Tonight started with a show at the Forest Cafe. My old mate from squatting days in London, Matt (Bowyer) is in town. Usually Matt's acting on the stage or in front of the camera, but for the past week he's been working the faders for Station House Opera. He knew the performer who'd got a 4-star review the night before, so we were feeling optimistic. The audience was a mix of hysterical students, culture vultures and bemused parents. Sat next to us was a fifty year old translucent Goth in open-toed sandals and white tube socks. Precariously perched on his pate was a testament to the remarkable fixative powers of Elnette. He was reviewing the show for some on-line magazine that we'd never heard of and now wouldn't subscribe to. The show was free, the laudable policy of the Forest The applause fell like summons. co-operative; just give an appropriate donation. But the show was bad, 4-star bad. I'd have gladly paid not to have endured the relentless onslaught of public humiliation. For the duration of the performance we sat thinking what we'd do if we were sentenced- shoot first. If it wasn't for Matt's misplaced sense of loyalty we'd have high-tailed it long ago.
Next stop- the British Council party at The Mansfield Traquair Trust, a beautifully restored Catholic Apostolic church at the foot of Broughton Street. Cliques of artist and dignitaries orbited the vast nave as the PA smashed school-prom-pop off Traquairs exquisite murals. The young things danced like Simon Cowell was judging whilst the adults flayaled like science teachers. The sonic debris rained down like flak, massacring any conversation. After an hour of being evaluated I'd witnessed enough.
I decided to break-up the retreat via the Forest Cafe and found Tom (Morris) holding court. On the rare occasions we meet Tom always loves to berate me in public and, tonight was to be no different. So that he doesn't have to keep recalling the story I'll tell you it now-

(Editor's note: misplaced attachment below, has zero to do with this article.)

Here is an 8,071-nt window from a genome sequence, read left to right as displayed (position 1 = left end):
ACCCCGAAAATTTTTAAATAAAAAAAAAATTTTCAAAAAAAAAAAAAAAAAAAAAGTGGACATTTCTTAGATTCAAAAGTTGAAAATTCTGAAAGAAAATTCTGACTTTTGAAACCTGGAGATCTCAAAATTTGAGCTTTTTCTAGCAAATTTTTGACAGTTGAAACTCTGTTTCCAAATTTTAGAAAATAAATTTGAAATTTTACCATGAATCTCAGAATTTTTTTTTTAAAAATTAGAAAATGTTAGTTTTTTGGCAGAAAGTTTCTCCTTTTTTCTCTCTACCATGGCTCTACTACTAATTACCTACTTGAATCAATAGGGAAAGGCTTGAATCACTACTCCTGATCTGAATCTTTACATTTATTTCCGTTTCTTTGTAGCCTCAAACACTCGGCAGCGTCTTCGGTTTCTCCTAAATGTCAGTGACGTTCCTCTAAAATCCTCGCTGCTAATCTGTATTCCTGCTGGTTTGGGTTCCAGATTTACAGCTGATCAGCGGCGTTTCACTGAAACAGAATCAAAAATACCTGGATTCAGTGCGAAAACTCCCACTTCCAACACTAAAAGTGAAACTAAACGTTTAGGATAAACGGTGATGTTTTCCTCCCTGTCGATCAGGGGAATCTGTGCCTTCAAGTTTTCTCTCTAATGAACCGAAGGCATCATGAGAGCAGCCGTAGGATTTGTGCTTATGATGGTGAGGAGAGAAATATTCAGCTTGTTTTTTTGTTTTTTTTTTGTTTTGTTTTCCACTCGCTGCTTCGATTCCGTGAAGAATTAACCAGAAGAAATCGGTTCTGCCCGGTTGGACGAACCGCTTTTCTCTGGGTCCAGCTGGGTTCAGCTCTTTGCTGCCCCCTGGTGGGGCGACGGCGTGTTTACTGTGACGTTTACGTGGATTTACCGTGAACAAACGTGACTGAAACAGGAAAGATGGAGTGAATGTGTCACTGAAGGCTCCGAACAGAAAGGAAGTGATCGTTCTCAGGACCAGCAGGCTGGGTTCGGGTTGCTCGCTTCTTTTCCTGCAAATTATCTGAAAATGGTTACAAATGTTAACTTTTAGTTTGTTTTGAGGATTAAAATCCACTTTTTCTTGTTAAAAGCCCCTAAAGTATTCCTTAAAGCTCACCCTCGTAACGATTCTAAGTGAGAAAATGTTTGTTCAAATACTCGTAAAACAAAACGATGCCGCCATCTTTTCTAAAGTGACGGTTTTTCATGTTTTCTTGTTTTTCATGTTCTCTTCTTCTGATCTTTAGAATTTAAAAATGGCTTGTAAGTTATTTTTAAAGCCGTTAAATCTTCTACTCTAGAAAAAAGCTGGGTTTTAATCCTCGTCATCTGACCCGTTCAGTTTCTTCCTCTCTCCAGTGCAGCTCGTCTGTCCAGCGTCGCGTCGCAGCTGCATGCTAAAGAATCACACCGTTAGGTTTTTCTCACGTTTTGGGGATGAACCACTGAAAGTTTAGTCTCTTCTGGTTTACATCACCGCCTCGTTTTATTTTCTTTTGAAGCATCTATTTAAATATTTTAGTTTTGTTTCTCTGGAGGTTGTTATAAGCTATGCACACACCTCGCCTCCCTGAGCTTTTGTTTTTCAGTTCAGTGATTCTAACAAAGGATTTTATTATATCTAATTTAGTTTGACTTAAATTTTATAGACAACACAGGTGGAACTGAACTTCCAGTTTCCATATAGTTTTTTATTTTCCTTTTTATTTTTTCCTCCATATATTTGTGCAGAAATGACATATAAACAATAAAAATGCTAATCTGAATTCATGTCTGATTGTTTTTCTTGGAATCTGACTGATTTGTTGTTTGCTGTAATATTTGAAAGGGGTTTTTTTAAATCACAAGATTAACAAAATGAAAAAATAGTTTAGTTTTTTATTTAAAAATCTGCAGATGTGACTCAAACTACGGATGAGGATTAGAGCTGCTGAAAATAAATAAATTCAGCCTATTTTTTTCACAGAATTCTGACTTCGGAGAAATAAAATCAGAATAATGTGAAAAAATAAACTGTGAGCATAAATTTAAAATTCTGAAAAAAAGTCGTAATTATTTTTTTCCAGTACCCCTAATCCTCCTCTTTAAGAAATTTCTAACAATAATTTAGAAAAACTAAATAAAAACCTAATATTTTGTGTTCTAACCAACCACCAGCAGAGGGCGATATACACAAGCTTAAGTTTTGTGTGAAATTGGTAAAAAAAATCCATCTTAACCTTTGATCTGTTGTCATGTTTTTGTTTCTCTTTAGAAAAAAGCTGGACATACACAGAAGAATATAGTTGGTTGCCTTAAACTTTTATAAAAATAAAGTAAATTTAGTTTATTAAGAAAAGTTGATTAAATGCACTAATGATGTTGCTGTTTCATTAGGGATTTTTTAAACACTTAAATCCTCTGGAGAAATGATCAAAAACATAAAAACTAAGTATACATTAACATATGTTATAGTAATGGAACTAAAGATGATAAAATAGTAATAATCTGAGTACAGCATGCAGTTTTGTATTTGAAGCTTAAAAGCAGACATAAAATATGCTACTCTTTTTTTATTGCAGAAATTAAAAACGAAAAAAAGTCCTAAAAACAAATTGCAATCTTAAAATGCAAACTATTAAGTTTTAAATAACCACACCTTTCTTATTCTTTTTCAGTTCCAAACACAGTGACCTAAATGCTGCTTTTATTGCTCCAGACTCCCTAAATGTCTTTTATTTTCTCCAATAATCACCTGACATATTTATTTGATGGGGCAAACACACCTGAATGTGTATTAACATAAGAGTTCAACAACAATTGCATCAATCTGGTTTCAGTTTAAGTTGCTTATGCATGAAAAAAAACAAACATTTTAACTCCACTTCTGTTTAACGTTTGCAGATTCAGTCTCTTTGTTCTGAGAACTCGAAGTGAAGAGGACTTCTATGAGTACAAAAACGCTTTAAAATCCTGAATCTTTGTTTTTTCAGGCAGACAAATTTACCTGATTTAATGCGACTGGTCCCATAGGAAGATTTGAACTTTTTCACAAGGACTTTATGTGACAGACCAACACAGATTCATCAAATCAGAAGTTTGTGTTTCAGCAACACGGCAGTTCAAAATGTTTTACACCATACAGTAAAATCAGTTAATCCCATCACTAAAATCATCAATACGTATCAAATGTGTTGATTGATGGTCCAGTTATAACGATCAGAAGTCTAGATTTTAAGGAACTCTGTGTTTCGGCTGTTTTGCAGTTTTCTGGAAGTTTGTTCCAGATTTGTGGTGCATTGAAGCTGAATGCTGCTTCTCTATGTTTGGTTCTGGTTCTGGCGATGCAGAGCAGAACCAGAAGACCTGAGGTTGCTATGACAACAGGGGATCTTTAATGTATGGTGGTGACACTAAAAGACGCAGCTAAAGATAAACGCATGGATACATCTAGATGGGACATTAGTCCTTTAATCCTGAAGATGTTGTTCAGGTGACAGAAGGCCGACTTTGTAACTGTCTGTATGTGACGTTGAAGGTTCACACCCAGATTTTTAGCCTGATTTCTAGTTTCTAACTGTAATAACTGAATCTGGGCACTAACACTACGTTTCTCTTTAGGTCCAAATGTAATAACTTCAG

You see, Tom blames me for steering him off course and landing him where his. It was 1995, he had his career mapped out and prospects were good, but he had a dilemma. Tom had taken a long shot and applied for a lofty post at a prestigious but waning theatre. He didn't know if it was the right thing to do but gave it a punt anyway. To his astonishment he had just found out that he'd been selected for an interview the next day in London - problem. We were in Singapadu, Bali, dining out on a menu of dragonflies and bee grubs - the boat didn't sail for another 4 days. He consoled himself in the delusion that he'd never get such an eminent position at his age and with his lack of experience. Besides, they'd have to reconvene just for him, it was never going to happen. How did he know they wouldn't give him an interview? I told him to extract his pontificating finger out of his postulating backside and get word to them, what did he have to lose? He found a telex machine in the jungle and sent a message explaining the circumstances.
Tom got back to London and yes, they reconvened, and yes; he got the job. I've watched on as his illustrious career has soared. He is now the new Artistic Director of Bristol Old Vic and Associate Director of the National Theatre.
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